V.  Edward  Kynaston,  comedian.     After  R.  Cooper  .     122 

VI.  Anthony  Leigh,  in  the  character  of  the  Friar,  in 

Dryden's   tragi-comedy  of  "The  Spanish  Friar." 

After  the  painting  by  Sir  Godfrey  Kneller    .     .     .     146 

VII.  Elizabeth    Barry.      After    the    painting    by    Sir 

Godfrey  Kneller,  1689.     (Collection  of  the  Earl 

of  Orford,  Strawberry  Hill) 160 

VIII.  Mrs.  Bracegirdle  as  "The  Indian  Queen,"  in  the 
play  by  Sir  R.  Howard  and  J.  Dryden.     After  the 

picture  by  J.  Smith  and  W.  Vincent 1S8 

IX.  William  Bullock.      After  the  picture  by  Thomas 

Johnson.     Ad  vivum  pinxit  et  fecit 204 

X.  William    Penkethman.      After    the    painting    by 

R.  Schmutz 238 

XI.  William   Congreve.       After   the   painting   by   Sir 

Godfrey  Kneller,  1709,  "Kit-Gat  Club"      ...     272 
XII.  Charlotte    Charke.      After  a   study   by   Henry 

Gravelot 288 

XIII.  Sir  John  Vanbrugh.     After  the  painting  by  Sir 

Godfrey  Kneller,  "  Kit-Cat  Club  " 306 




Volume  the  First. 

L  Caius    Gabriel    Gibber's    Figures    of    Raving    and 

Melancholy  Madness.     From  Bedlam  Hospital.^ 
II.  Scene   illustrating   Growne's  "Sir   Gourtly   Nice." 
After  the  contemporary  design  by  Arnold  Vanhaecken. 

III.  Scene    illustrating    Etheredge's    "Man    of    Mode; 

or,  Sir  Fopling  Flutter."     After  the  design  by  Lud. 
du  Guernier. 

IV.  Scene    illustrating    Gongreve's    "  Double    Dealer." 

After  F.  Hay  man. 
V.  Griffin  and  Johnson  in  the  Gharacters  of  Tribula- 
tion and  Ananias,  Ben  Jonson's  "Alchemist,"  act  iii. 
scene  2.  Tribulation.  "  I  do  command  thee  (Spirit  of 
Zeal,  but  Trouble)  to  peace,  \vithin  him."  After  the 
original  by  Peter  Van  Bleeck,  1738.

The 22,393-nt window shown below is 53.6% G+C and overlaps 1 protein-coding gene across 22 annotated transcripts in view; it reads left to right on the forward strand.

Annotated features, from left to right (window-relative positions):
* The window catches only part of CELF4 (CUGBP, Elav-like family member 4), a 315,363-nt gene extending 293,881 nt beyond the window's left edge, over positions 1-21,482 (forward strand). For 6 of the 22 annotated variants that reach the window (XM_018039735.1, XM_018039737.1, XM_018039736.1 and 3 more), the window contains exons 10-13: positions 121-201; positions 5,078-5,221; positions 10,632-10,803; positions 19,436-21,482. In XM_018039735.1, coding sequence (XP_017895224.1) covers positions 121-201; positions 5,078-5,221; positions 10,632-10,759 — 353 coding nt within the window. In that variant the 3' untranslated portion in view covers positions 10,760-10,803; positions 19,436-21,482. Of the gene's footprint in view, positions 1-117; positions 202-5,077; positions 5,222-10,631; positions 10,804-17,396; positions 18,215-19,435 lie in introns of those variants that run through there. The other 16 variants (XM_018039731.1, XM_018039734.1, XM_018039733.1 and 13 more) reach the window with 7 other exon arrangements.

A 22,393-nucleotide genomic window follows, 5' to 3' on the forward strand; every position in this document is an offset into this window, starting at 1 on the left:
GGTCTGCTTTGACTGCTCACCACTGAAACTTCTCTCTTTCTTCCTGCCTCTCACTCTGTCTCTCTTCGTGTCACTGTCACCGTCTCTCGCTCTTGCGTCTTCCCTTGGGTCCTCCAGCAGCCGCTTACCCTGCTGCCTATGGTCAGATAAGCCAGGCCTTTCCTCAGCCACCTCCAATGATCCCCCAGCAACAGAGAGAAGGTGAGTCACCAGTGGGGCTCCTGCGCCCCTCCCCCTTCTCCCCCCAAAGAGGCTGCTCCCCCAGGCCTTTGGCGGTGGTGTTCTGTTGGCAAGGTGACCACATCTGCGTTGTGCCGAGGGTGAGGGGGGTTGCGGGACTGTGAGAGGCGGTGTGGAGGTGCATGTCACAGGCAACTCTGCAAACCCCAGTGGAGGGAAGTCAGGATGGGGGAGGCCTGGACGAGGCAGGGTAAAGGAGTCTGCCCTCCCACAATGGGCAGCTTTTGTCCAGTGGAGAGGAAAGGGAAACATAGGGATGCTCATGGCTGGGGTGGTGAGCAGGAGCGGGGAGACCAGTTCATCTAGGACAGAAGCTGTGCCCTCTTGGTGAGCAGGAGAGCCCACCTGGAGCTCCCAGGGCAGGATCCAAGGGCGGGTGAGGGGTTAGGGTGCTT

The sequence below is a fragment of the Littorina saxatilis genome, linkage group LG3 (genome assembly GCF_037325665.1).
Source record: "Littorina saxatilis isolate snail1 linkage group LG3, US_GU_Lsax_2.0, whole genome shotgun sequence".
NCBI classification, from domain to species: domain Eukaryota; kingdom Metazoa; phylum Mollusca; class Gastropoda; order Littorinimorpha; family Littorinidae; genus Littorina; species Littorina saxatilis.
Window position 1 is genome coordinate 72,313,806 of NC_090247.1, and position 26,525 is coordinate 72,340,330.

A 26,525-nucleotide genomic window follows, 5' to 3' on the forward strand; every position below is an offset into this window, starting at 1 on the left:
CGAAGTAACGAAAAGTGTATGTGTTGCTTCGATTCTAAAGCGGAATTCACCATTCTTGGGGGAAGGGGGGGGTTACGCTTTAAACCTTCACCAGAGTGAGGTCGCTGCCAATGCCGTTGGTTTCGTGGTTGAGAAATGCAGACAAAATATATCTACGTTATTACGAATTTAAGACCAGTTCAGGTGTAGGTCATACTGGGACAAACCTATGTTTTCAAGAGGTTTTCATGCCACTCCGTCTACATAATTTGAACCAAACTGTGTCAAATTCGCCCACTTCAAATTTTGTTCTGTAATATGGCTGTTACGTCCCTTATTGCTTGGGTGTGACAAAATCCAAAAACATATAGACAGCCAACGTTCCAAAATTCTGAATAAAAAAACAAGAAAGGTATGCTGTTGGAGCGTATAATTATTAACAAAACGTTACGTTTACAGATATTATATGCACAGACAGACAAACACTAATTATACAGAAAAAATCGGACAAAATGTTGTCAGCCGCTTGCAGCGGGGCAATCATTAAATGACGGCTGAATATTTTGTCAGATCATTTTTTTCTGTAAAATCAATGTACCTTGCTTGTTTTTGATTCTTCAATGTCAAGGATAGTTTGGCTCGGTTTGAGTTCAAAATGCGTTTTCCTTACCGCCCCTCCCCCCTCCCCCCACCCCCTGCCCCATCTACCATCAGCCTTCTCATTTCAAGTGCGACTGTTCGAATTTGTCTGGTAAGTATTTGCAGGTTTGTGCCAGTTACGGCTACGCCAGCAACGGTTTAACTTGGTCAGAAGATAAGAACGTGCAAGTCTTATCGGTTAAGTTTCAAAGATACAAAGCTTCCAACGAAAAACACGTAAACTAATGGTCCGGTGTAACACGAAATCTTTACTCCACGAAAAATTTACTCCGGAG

VI.  Scene    illustrating  Otway's   "Orphan."      After    the 

contemporary  etching  by  G.  Vander  Gucht. 
VII.  Mrs.  Porter,  Mills,  and  Gibber.    After  a  contemporary 

engraving  by  J.  Basire. 
VIII.  Scene  illustrating  Steele's  "Funeral,  or  Grief  a  la 
Mode."  After  the  contemporary  design  by  G.  Vander 
IX.  Mr.  Estcourt  as  "Kite"  in  Farquhar's  "Recruiting 
Officer."  After  the  contemporary  design  by  E.  Knight 
and  G.  Vander  Gucht. 

'  Colley  Gibber's  "brazen  brainless  brothers."  According  to  Horace 
Walpole,  "one  of  the  Statues  was  the  portrait  of  Oliver  Cromwell's  porter, 
then  in  Bedlam." 



Hiftorical  Account 

OF    THE 

Cnjltfl)  ©tage , 


The  ancient  Ufe,  Improvement, 

and  Perfedlion,  of  Dramatick  Repre- 
fentations,  in  this  Nation. 

I  N  A 
Dialogue,  oi PLATS  ^ixid  PLATERS, 

—   Olim  meminijfe  juvabit. 


Printed  by  G.  Croom,  for  William  Haws  at  the 
Rofe  in  Liidgate-Jireet.     1699. 


Much  has  been  Writ  of  late  pro  and  con,  aboiit  the 
Stage,  yet  the  Subject  admits  of  more,  and  that  ivhich 
has  not  been  hetherto  toucht  upon  ;  not  only  what  that 
is,  but  zuhat  it  was,  about  which  some  People  have 
made  such  a  Busle.  What  it  is  we  see,  and  I  think 
it  has  been  sufficiently  display  d  in  Mr.  Collier'i"  Book; 
What  it  was  in  former  Ages,  and  hozv  used  in  this 
Kingdom,  so  far  back  as  one  may  collect  any  Memo- 
rialls,  is  the  Subject  of  the  following  Dialogue.  Old 
Plays  will  be  always  read  by  the  Curious,  if  it  were 
only  to  discover  the  Manners  and  Behaviour  of  several 
Ages  ;  and  how  they  alter  d.  For  Plays  are  exactly 
like  Portraits  Drawfi  in  the  Garb  and  Fashio7i  of  the 
time  when  Painted.  You.  see  one  Habit  in  the  time  of 
King  Charles  I.  another  quite  different  fro7n  that,  both 
for  Men  and  Women,  in  Qtieen  Elizabeths  time; 
another  under  Henry  the  Eighth  different  from  both; 
and  so  backward  all  various.  And  in  the  several 
Fashions  of  Behaviour  and  Conversation,  there  is  as 
much  Mutability  as  in  that  of  cloaths.  Religion  and 
Religious  matters  zvas  once  as  much  the  Mode  in 
publick  Entertai7ime7its,  as  the  Coiitrary  has  been  in 


some  times  since.  This  appears  in  the  different  Plays 
of  several  Ages:  And  to  evince  this,  the  following 
Sheets  are  an  Essay  or  Specimen. 

Some  may  think  the  Subject  of  this  Discourse 
trivial,  and  the  persons  herein  mention  d  not  worth 
remembering.  But  besides  that  I  could  name  some 
things  contested  of  late  with  great  heat,  of  as  little,  or 
less  Conseqtience,  the  Reader  may  know  that  the  Pro- 
fession of  Players  is  not  so  totally  scandalotis,  nor  all 
of  them  so  reprobate,  but  that  there  has  been  found 
tmder  that  Name,  a  Canonized  Saint  in  the  primi-